SCA Turned Me Into A Wizened Old Hag…And It Can Happen To You Too!

So. You’ve done it. Had a phone call with a bearded wizard called Marc, submitted yourself to a four-minute humiliation ritual that you devised yourself, answered a series of strange riddles in your interview – and you’ve been told ‘yes’.

And now you’ve accepted your offer, plundered all the nearby villages for the necessary coin, and began learning to juggle, how can you prepare best, and what should you do once you get here?


If you do one thing, learn Adobe. This isn’t a hot tip because it’s all over every Scab you read on this topic. But do it. Even if you’re a copywriter. 

I did an hour every day with Dan The Man from Envato Tuts+. These are meaty tutorials but you go through every single tool basically and learn how to use it. 

You’ll need to know Illustrator best, then Photoshop, to begin with. But make sure you spend some time learning Premiere Pro and After Effects (I’ve linked Dan again but it’s probably easier to just look for tutorials on exactly what you want to do to save time). You’re not told to learn AE inyour info pack but you definitely need it, and you’ll want to put as much time in before school as you can.




If you’re not already…Everything that comes up in the books on your reading list is worth knowing about. Check out Daze and Orla’s Student Bible and the Deck of Brilliance as a starting point if you’re not sure where to begin. Especially worth doing if you’re a foreigner like me and don’t know anything about British advertising. Oh, and go overboard on Dave Dye’s podcast, especially if you can spot that someone he interviews is coming in to school at some stage. The calendar drops before school starts.


SCA alum are your best resource throughout the course, basically. Ask Marcia at the office or even Marc when you chat to him if you’re unsure about doing it or if you just want someone to chat to. Or to buy the reading list books off if you’re a nerd like me and read them all.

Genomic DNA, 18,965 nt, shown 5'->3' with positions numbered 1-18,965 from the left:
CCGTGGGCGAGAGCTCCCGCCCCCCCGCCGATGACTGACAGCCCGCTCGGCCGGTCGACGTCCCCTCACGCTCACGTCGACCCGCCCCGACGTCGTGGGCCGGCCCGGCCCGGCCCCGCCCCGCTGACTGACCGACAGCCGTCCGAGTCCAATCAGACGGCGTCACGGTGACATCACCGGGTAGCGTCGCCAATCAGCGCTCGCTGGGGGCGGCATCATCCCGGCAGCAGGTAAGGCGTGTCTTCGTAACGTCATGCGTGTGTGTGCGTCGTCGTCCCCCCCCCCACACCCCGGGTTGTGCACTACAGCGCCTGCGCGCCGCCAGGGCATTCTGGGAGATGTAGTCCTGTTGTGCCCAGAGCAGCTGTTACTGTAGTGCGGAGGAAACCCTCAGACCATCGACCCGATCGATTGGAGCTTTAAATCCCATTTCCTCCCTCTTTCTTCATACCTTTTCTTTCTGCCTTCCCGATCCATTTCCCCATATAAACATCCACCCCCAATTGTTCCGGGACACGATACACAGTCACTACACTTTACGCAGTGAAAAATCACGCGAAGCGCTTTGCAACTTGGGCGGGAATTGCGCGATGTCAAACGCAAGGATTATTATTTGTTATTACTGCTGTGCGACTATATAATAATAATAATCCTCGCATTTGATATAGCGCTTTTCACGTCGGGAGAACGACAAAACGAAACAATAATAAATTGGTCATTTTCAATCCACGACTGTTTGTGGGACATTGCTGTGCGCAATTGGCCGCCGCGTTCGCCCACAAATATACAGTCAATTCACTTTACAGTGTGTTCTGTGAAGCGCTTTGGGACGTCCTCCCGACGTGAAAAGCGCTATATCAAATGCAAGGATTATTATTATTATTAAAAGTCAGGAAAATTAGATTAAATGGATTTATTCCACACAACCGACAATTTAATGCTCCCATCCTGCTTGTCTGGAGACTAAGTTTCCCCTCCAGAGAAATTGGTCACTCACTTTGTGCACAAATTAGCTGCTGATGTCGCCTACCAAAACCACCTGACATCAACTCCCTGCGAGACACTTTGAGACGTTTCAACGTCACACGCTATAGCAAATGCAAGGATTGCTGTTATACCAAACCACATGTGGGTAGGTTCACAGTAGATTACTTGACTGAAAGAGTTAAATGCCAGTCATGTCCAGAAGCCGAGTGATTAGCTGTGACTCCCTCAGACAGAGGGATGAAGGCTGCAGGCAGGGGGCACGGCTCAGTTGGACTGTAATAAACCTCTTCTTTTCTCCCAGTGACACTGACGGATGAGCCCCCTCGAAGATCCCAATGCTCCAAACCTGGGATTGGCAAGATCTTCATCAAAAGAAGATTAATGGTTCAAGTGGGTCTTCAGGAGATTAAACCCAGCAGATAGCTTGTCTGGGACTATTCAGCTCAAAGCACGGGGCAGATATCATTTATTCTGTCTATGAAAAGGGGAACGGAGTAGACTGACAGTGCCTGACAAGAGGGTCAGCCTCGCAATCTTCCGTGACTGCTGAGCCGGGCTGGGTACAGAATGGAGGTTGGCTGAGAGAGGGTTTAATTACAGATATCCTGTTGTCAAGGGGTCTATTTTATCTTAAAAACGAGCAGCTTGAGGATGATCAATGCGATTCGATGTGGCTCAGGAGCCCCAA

PLEASE promise you’ll do this. 


Learn from my mistakes/stressful choices and know that even if you book holidays you might be working during them. Or the School might schedule workshops and stuff during half term. 



Okay I personally did not love Term One. If there’s any time imposter syndrome hits you the hardest, it’s Term One. Plus, you don’t really have any control over who you’re working with, so some weeks are harder than others as you might not gel with everyone (even if they’re your mate outside of working together). That’s cool, luckily you’re only really there to find one person, so not every shoe has to fit. Or something. I don’t think people are shoes, just to clarify. 

Basically, you’ll get better and School will get better, so stick with it.


Your workload in Term One will feel like a lot but you’re actually on easy mode. Sorry to bring bad news. Set boundaries and keep them: go home at the time you said you would, choose the briefs you go all out on and the ones you spend less time on. Focus on getting to know people. 


Make a lil spreadsheet and get used to planning out your week, referencing the calendar that the school gives you. Do it when life is peaceful so it’s instinctive when it’s not. Ask Marc about Pomodoro if you’re stuck for a place to start, or just do it by half hour increments. Please remember to put in lunch, and go for a little walk around Brixton sometimes to get your step count above 500.


Suddenly you realise that you did learn stuff in Term One and you’re way better at doing the idea thing. Just in time, too. D&AD is a scaly monster that lurks in the depths of your future. If you keep your work/life boundaries during D&AD, go you. I didn’t. So, be prepared for about 3 weeks of eating, breathing, sleeping, dreaming about advertising. If you get to sleep. 

Choose someone you’d be happy spending a week fulltime with, at a minimum. If you’re not handy on the tools, make sure you’re present and helping by feeding and watering your art director and sometimes taking them for walks. Make sure they wear clean clothes and give them some sunlight every day so they don’t go blind after the deadline. 

Oh, and while you’re doing that, remember that D&AD isn’t as important as your book and you’ll probably have a book inspection the next week. Haha. Yeah. Don’t worry, no one else is doing theirs either.

Look out for Term 3, coming when I know what happens in Term 3. And please get in touch if you wanna chat!


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